We first found out about GigaDevice GD32V 32-bit RISC-V MCU last summer, as an update/alternative to the earlier STM32 compatible GD32 Arm Cortex-M3 microcontroller from the company with higher performance and lower power consumption, while keeping the price identical. The first low-cost GD32V development board we covered was Longan Nano going for $5 with an OLED display and an acrylic case. If you don’t need either or want to access all pins from the 48-pin MCU, you can now order an even cheaper GD32V RISC-V MCU board with Polos GD32V Alef going for $2.99 on Analoglamb website. Polos GD32V Alef board specifications: MCU – Gigadevice GD32VF103CBT6 32-bit RISC-V (rv32imac) microcontroller @ 108 MHz with 128KB Flash, 32KB SRAM USB – 1x micro USB OTG port for power and programming Expansion – 52 through holes (2.54mm pitch) exposing all pins from the MCU including 3x USART, 2x I2C, 3x SPI, 2x I2S, 2x CAN, 2x ADC (10 channel), 2x DAC, as […]
Last year, we wrote about Excamera Labs SPIDriver tool to control and monitor SPI devices from your computer, but this year the company launched another similar product for I2C: I2CDriver. Both debugging tools show signals and information on a small display, but if all you want to do os to control I2C devices from your computer or isolated from an SBC, Excamera Labs has now come up with the tiny I2CMini USB to I2C bridge board. I2CMini key features & specifications: Fast transfer – sustained I²C transfers at 400 and 100 kHz I²C pullups – programmable I²C pullup resistors, with automatic tuning Dual I²C ports – a castellated 0.1″ header, plus a Qwiic standard connector Jumpers – Color-coded Sparkfun Qwiic jumper included for instant connection 3.3 V output: output levels are 3.3 V, all are 5 V tolerant Supports all I²C features – 7- and 10-bit I²C addressing, clock stretching, bus arbitration Main chips – FTDI USB serial adapter, and […]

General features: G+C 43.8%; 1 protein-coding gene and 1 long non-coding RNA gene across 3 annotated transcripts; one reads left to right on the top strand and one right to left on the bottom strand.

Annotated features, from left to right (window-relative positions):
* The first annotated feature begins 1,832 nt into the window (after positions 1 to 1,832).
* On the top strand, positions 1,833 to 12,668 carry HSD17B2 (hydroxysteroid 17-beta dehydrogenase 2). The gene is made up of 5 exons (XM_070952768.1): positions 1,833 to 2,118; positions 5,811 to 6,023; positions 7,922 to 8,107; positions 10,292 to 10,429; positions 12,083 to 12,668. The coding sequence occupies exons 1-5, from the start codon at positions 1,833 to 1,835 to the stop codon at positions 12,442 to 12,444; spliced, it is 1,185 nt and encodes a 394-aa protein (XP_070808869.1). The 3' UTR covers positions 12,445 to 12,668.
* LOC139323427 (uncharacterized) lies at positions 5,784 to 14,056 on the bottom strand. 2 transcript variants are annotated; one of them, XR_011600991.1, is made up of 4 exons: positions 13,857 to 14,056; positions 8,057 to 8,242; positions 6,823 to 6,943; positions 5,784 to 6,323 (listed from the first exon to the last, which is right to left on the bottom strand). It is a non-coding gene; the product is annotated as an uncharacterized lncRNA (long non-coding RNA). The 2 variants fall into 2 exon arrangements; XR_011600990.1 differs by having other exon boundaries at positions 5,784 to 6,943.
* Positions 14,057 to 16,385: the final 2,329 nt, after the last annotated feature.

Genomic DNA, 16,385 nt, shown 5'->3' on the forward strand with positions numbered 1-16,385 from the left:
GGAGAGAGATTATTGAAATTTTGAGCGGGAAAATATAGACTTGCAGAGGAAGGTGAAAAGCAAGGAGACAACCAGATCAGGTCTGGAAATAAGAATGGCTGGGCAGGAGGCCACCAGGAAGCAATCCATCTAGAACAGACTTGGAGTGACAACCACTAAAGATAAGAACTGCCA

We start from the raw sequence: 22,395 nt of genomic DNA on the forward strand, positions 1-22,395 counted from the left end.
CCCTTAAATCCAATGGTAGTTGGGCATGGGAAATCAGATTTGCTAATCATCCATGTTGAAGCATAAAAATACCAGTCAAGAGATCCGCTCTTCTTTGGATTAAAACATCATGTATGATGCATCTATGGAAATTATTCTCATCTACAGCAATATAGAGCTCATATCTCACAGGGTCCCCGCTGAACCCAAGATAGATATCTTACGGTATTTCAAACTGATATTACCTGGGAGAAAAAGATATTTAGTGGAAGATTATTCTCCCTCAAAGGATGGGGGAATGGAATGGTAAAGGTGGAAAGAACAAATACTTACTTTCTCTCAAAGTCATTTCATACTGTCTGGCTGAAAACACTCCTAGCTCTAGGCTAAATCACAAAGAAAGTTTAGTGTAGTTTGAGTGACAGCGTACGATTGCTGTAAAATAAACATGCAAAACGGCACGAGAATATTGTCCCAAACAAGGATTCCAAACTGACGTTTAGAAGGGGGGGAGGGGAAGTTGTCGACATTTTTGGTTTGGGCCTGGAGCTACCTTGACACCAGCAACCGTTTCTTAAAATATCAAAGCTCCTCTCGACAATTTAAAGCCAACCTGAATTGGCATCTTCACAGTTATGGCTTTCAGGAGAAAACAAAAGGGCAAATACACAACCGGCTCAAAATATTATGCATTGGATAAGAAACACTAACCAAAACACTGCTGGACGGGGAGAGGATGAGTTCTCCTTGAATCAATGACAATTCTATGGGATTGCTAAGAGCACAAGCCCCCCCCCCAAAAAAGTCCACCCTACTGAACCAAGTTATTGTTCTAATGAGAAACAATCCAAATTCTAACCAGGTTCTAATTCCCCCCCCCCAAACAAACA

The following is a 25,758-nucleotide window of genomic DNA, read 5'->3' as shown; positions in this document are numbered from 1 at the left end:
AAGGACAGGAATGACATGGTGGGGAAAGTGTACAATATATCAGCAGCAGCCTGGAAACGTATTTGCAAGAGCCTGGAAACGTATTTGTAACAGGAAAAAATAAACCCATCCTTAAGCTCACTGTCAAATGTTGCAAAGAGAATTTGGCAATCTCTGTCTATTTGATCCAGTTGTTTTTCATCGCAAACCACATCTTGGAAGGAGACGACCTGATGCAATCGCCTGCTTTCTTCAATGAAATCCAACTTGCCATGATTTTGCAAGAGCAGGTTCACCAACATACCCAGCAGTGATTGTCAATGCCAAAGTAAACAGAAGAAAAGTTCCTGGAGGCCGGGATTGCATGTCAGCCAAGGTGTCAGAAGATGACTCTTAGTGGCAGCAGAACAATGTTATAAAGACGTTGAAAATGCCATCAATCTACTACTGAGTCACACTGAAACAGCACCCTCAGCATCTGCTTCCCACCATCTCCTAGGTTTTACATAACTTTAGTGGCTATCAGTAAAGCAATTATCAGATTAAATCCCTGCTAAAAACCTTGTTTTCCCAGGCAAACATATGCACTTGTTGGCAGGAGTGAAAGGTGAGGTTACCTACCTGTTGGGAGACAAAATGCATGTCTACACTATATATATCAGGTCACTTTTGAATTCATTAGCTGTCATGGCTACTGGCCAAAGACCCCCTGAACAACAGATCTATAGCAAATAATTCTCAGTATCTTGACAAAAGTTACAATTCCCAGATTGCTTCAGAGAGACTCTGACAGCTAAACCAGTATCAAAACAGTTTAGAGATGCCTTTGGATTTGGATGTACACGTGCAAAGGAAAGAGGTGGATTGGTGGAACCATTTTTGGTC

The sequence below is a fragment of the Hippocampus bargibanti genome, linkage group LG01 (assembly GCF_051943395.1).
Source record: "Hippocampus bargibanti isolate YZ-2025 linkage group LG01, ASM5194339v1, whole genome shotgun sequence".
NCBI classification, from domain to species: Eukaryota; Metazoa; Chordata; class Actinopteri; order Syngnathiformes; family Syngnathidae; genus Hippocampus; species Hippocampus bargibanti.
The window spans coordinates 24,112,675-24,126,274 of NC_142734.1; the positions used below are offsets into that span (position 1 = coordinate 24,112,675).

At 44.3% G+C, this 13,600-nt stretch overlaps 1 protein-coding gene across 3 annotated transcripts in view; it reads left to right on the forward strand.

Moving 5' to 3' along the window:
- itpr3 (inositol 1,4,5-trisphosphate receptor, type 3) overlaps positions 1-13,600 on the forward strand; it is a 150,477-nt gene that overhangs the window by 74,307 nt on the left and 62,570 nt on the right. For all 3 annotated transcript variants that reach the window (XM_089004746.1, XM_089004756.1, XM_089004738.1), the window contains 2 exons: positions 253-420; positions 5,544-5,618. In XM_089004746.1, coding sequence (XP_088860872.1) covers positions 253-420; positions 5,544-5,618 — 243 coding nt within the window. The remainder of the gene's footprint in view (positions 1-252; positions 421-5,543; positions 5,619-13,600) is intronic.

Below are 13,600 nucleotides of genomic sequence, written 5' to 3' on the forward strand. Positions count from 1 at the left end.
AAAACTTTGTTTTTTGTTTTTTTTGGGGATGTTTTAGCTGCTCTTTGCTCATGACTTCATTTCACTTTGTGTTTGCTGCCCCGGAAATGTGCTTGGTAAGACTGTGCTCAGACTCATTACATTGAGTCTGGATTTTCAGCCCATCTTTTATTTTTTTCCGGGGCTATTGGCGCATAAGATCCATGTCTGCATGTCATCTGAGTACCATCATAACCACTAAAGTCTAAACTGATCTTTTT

CNXSoft: This is a guest post by Amy working for STONE Technology, a company specializing in industrial liquid crystal display modules This month, I planned to develop a fingerprint door lock project. When I selected the fingerprint identification module, the project was suspended. However, I thought that since the fingerprint identification module had been purchased, I would simply test it. This fingerprint module can be easily purchased online, connected over UART to an MCU board. It supports fingerprint scanning, fingerprint entry, fingerprint comparison, and fingerprint deletion. Since the fingerprint module manufacturer provides a demo program for STM32F103 series microcontrollers, I bought a small development board based on STM32F103C8T6. The demo program of the fingerprint module uses LED lights to prompt the user to enter the fingerprint and compare the status (success or failure). But I want to use an LCD display, so I chose a 480×272 resolution serial LCD display. The specific model of this display is STONE STVC050WT-01, which […]